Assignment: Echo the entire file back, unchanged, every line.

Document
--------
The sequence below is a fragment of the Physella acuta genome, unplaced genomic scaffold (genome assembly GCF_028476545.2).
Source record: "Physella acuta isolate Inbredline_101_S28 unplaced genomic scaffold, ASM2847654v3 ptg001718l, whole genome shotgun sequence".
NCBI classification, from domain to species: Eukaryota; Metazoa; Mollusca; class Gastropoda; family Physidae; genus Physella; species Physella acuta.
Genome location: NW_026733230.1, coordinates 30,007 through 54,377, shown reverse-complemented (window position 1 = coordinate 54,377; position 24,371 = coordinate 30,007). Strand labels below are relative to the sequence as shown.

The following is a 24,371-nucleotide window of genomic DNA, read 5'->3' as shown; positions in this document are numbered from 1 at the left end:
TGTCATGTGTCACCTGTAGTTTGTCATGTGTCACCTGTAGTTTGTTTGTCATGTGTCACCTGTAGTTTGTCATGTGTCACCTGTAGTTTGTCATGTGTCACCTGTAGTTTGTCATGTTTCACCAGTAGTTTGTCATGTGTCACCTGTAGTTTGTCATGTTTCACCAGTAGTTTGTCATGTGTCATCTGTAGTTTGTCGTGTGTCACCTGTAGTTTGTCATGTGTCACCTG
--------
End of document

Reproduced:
The sequence below is a fragment of the Physella acuta genome, unplaced genomic scaffold (genome assembly GCF_028476545.2).
Source record: "Physella acuta isolate Inbredline_101_S28 unplaced genomic scaffold, ASM2847654v3 ptg001718l, whole genome shotgun sequence".
NCBI classification, from domain to species: Eukaryota; Metazoa; Mollusca; class Gastropoda; family Physidae; genus Physella; species Physella acuta.
Genome location: NW_026733230.1, coordinates 30,007 through 54,377, shown reverse-complemented (window position 1 = coordinate 54,377; position 24,371 = coordinate 30,007). Strand labels below are relative to the sequence as shown.

The following is a 24,371-nucleotide window of genomic DNA, read 5'->3' as shown; positions in this document are numbered from 1 at the left end:
TGTCATGTGTCACCTGTAGTTTGTCATGTGTCACCTGTAGTTTGTTTGTCATGTGTCACCTGTAGTTTGTCATGTGTCACCTGTAGTTTGTCATGTGTCACCTGTAGTTTGTCATGTTTCACCAGTAGTTTGTCATGTGTCACCTGTAGTTTGTCATGTTTCACCAGTAGTTTGTCATGTGTCATCTGTAGTTTGTCGTGTGTCACCTGTAGTTTGTCATGTGTCACCTG